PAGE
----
Conventional wisdom about network technology dictates that data centers have to be located close to whatever application or user base they’re serving to achieve low latency and ensure applications work correctly. Based on the simple realities of physics – information that travels along fiber optic cables can still travel no faster than the speed of light – distance between a data center and the end user does have a tangible effect on latency.
Conventional wisdom about network technology dictates that data centers have to be located close to whatever application or user base they’re serving to achieve low latency and ensure applications work correctly. Based on the simple realities of physics – information that travels along fiber optic cables can still travel no faster than the speed of light – distance between a data center and the end user does have a tangible effect on latency. As a result, companies have sought to overcome the challenges such realities pose by locating their servers as close to their users as possible.
The Low Latency Scramble
The trend has been particularly visible in the financial sector, where a few milliseconds can make a giant difference in the effects of high-frequency trading algorithms, in particular. Firms pay high premiums to build data centers in northern New Jersey near the servers of exchanges like the New York Stock Exchange and Nasdaq. The industry has also worked to pioneer lower-latency technologies, such as laser transmission between the exchanges, in a race to close the gap between trade times and the speed of light, the Wall Street Journal recently reported.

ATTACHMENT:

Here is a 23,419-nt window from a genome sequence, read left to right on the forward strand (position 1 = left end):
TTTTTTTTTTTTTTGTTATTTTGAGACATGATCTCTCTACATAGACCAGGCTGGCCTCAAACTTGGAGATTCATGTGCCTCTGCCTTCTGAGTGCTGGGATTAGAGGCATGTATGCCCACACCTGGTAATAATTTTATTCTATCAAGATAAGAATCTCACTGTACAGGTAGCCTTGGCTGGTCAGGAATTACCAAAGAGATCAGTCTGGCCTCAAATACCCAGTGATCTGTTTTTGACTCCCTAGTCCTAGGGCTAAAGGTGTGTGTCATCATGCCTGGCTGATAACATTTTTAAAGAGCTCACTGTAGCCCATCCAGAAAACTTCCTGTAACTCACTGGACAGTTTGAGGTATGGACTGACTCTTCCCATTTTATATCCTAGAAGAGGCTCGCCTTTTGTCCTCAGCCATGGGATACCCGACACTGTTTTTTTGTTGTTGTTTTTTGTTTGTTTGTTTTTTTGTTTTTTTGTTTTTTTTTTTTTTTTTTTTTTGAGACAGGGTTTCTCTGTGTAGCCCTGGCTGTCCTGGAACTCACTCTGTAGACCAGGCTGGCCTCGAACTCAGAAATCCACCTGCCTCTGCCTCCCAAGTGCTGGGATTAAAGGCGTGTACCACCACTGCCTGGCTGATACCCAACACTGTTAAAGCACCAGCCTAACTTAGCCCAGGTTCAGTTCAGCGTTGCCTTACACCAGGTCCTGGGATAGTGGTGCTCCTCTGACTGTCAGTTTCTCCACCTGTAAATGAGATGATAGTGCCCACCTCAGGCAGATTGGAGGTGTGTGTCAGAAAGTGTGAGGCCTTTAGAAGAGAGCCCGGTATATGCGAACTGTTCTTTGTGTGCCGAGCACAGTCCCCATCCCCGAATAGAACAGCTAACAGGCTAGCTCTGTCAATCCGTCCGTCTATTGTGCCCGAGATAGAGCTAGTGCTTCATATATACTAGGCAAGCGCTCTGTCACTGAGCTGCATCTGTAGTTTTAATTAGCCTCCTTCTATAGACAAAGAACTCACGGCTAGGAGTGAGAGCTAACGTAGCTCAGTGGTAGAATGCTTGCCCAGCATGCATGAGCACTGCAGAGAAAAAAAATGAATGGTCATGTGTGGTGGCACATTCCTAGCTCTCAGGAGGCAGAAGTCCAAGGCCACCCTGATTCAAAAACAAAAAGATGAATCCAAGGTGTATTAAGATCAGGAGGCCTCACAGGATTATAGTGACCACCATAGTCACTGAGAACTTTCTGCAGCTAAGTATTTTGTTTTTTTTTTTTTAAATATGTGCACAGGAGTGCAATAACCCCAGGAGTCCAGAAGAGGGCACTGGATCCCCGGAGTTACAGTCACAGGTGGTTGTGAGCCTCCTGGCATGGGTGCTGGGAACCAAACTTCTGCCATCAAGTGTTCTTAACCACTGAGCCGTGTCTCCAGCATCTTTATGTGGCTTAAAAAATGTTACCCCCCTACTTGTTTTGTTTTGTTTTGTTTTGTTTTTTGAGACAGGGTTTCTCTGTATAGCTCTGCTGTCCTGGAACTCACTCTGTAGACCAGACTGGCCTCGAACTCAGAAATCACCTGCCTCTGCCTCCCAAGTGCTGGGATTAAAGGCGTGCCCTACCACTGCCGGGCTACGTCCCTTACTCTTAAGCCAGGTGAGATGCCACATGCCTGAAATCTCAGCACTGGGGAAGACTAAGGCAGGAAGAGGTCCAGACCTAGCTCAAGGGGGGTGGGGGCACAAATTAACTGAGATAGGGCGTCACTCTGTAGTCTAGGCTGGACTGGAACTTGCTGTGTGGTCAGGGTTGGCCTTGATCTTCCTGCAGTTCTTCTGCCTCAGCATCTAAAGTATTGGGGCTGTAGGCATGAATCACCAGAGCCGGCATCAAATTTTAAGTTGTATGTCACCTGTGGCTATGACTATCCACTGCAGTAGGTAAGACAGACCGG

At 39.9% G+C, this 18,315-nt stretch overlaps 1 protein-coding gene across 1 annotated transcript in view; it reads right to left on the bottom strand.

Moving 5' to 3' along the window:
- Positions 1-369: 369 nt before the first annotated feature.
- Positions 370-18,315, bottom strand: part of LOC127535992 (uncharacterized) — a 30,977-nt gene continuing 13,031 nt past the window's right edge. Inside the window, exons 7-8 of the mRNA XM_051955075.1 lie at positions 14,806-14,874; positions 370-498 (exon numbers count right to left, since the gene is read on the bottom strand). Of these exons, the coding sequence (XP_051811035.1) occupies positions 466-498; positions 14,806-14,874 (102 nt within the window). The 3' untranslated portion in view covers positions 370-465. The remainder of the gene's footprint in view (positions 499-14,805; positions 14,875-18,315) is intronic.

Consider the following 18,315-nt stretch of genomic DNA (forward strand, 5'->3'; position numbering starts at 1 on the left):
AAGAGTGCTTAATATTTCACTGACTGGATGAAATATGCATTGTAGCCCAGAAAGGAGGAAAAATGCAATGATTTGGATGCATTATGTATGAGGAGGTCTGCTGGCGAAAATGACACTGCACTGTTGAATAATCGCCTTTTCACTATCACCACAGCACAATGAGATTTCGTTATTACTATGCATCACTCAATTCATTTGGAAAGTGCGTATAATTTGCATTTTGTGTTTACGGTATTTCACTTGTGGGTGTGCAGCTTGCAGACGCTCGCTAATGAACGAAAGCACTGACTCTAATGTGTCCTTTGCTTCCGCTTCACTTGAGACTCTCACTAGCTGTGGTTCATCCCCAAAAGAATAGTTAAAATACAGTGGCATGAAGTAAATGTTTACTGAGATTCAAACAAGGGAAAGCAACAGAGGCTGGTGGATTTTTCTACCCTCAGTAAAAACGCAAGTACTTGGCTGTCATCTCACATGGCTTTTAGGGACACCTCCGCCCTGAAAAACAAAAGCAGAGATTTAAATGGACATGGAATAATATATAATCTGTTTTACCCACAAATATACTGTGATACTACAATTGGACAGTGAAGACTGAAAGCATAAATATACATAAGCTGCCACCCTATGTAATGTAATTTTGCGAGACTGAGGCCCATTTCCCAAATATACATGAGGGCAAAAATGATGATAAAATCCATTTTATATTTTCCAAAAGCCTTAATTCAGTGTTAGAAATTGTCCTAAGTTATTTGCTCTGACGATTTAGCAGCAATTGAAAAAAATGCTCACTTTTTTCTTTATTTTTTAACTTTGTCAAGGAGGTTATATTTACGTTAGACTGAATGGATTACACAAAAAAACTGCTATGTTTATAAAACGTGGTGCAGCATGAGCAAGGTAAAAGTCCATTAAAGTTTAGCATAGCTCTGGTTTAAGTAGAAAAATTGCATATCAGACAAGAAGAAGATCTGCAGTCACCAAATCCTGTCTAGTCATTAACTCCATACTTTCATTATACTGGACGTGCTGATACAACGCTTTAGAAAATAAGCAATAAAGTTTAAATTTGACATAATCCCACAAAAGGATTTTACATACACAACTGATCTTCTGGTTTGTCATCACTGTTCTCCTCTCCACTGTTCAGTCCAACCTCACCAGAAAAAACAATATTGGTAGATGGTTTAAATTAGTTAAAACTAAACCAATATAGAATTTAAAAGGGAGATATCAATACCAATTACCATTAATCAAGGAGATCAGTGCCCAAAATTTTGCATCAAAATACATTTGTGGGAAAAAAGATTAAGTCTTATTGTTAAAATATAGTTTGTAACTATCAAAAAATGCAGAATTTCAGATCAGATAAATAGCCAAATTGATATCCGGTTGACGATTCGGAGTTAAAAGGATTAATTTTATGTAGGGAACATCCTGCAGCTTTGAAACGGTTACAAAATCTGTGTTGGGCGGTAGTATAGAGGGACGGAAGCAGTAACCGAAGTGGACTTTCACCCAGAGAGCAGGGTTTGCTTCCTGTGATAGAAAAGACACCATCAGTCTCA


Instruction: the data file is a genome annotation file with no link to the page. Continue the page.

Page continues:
One of the most controversial aspects of this race to cut latency has been the practice of firms hosting their servers in the same colocation facilities as the exchanges’ own servers, effectively eliminating latency based on distance. New York attorney general Eric T. Schneiderman recently launched an investigation into the practice, suggesting that it helps foster “insider trading 2.0,” the New York Times reported.
Nonetheless, the takeaway from a data center operation perspective has seemed clear: A shorter distance from the data center to the end user means less latency, which in turn means better performance. As a result, data center real estate in northern New Jersey was worth as much as four times the cost per square foot as commercial real estate in the most expensive Madison Park and Fifth Avenue high rises in New York as of May 2013, according to a separate New York Times article.
Given the high cost premium to be in a desirable location, companies have a financial motivation to look to new areas when choosing a data center location, but they have to weigh that factor against the need for rapid data transmission. The good news for many firms is that the latency differences between data center locations are effectively negligible in a large range of use cases, experts have found.
Choosing A Data Center Location While Addressing Latency Needs
Distance does affect latency, but, until the distances involved are on the intercontinental level, the effects may, in many cases, be negligible, network technology expert Philip Carden explained in a recent column for Light Reading. According to Verizon’s latest IP latency statistics, for instance, data travels round trip across the Atlantic in just less than 80 milliseconds, and it travels across the Pacific in just more than 110 ms. Packets delivered across Europe make the trip there and back in an average of around 14 ms, while round trip across North America takes around 40 ms.